Researchers have disclosed a new type of attack that exploits misconfigurations in transport layer security (TLS) servers to redirect HTTPS traffic from a victim's web browser to a different TLS service endpoint located on another IP address to steal sensitive information.
The attacks have been dubbed ALPACA, short for "Application Layer Protocol Confusion - Analyzing and mitigating Cracks in tls Authentication," by a group of academics from Ruhr University Bochum, Münster University of Applied Sciences, and Paderborn University.
"Attackers can redirect traffic from one subdomain to another, resulting in a valid TLS session," the study said. "This breaks the authentication of TLS and cross-protocol attacks may be possible where the behavior of one protocol service may compromise the other at the application layer."
TLS is a cryptographic protocol underpinning several application layer protocols like HTTPS, SMTP, IMAP, POP3, and FTP to secure communications over a network with the goal of adding a layer of authentication and preserving integrity of exchanged data while in transit.
ALPACA attacks are possible because TLS does not bind a TCP connection to the intended application layer protocol, the researchers elaborated. The failure of TLS to protect the integrity of the TCP connection could therefore be abused to "redirect TLS traffic for the intended TLS service endpoint and protocol to another, substitute TLS service endpoint and protocol."
Given a client (i.e., web browser) and two application servers (i.e., the intended and substitute), the goal is to trick the substitute server into accepting application data from the client, or vice versa. Since the client uses a specific protocol to open a secure channel with the intended server (say, HTTPS) while the substitute server employs a different application layer protocol (say, FTP) and runs on a separate TCP endpoint, the mix-up culminates in what's called a cross-protocol attack.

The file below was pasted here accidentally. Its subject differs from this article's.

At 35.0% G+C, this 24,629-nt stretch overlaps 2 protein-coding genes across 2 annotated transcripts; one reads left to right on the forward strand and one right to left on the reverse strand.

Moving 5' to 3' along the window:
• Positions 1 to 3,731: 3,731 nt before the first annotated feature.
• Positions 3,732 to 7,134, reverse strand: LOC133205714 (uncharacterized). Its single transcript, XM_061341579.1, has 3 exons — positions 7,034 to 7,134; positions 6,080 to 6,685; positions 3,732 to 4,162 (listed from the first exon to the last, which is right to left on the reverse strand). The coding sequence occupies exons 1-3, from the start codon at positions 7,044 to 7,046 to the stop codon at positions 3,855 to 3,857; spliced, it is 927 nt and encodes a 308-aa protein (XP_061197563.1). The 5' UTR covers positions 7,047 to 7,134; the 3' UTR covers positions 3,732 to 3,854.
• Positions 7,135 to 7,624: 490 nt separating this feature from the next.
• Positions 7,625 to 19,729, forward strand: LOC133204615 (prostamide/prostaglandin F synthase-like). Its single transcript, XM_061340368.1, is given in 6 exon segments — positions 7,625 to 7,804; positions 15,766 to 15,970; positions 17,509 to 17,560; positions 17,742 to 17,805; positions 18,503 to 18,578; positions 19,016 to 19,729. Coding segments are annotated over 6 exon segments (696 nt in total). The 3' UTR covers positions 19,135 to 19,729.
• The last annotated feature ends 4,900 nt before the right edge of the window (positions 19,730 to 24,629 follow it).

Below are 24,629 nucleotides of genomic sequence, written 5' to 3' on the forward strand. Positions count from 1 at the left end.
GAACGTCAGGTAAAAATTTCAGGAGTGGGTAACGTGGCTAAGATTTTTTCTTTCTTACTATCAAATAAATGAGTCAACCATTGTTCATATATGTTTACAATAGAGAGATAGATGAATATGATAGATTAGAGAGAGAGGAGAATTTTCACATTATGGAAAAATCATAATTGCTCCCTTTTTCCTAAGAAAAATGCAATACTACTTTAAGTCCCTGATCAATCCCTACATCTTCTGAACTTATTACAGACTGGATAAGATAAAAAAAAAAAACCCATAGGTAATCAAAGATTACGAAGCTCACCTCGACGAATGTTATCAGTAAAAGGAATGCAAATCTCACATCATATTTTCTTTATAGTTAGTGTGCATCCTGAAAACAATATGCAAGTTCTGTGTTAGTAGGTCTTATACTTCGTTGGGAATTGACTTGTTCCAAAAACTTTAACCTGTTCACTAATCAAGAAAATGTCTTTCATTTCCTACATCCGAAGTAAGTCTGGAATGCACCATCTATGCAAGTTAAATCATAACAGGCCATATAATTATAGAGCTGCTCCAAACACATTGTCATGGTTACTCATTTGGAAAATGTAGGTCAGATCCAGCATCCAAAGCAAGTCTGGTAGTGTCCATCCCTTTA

At least three hypothetical cross-protocol attack scenarios have been uncovered, which can be leveraged by an adversary to circumvent TLS protections and target FTP and email servers. The attacks, however, hinge on the prerequisite that the perpetrator can intercept and divert the victim's traffic at the TCP/IP layer.
Put simply, the attacks take the form of a man-in-the-middle (MitM) scheme wherein the malicious actor entices a victim into opening a website under their control to trigger a cross-origin HTTPS request with a specially crafted FTP payload. This request is then redirected to an FTP server that uses a certificate that's compatible with that of the website, thus spawning a valid TLS sessionn.
All TLS servers that have compatible certificates with other TLS services are expected to be affected. In an experimental setup, the researchers found that at least 1.4 million web servers were vulnerable to cross-protocol attacks, with 114,197 of the servers considered prone to attacks using an exploitable SMTP, IMAP, POP3, or FTP server with a trusted and compatible certificate.
To counter cross-protocol attacks, the researchers propose utilizing Application Layer Protocol Negotiation (ALPN) and Server Name Indication (SNI) extensions to TLS that can be used by a client to let the server know about the intended protocol to be used over a secure connection and the hostname it's attempting to connect to at the start of the handshake process.
The findings are expected to be presented at Black Hat USA 2021 and at USENIX Security Symposium 2021. Additional artifacts relevant to the ALPACA attack can be accessed via GitHub here.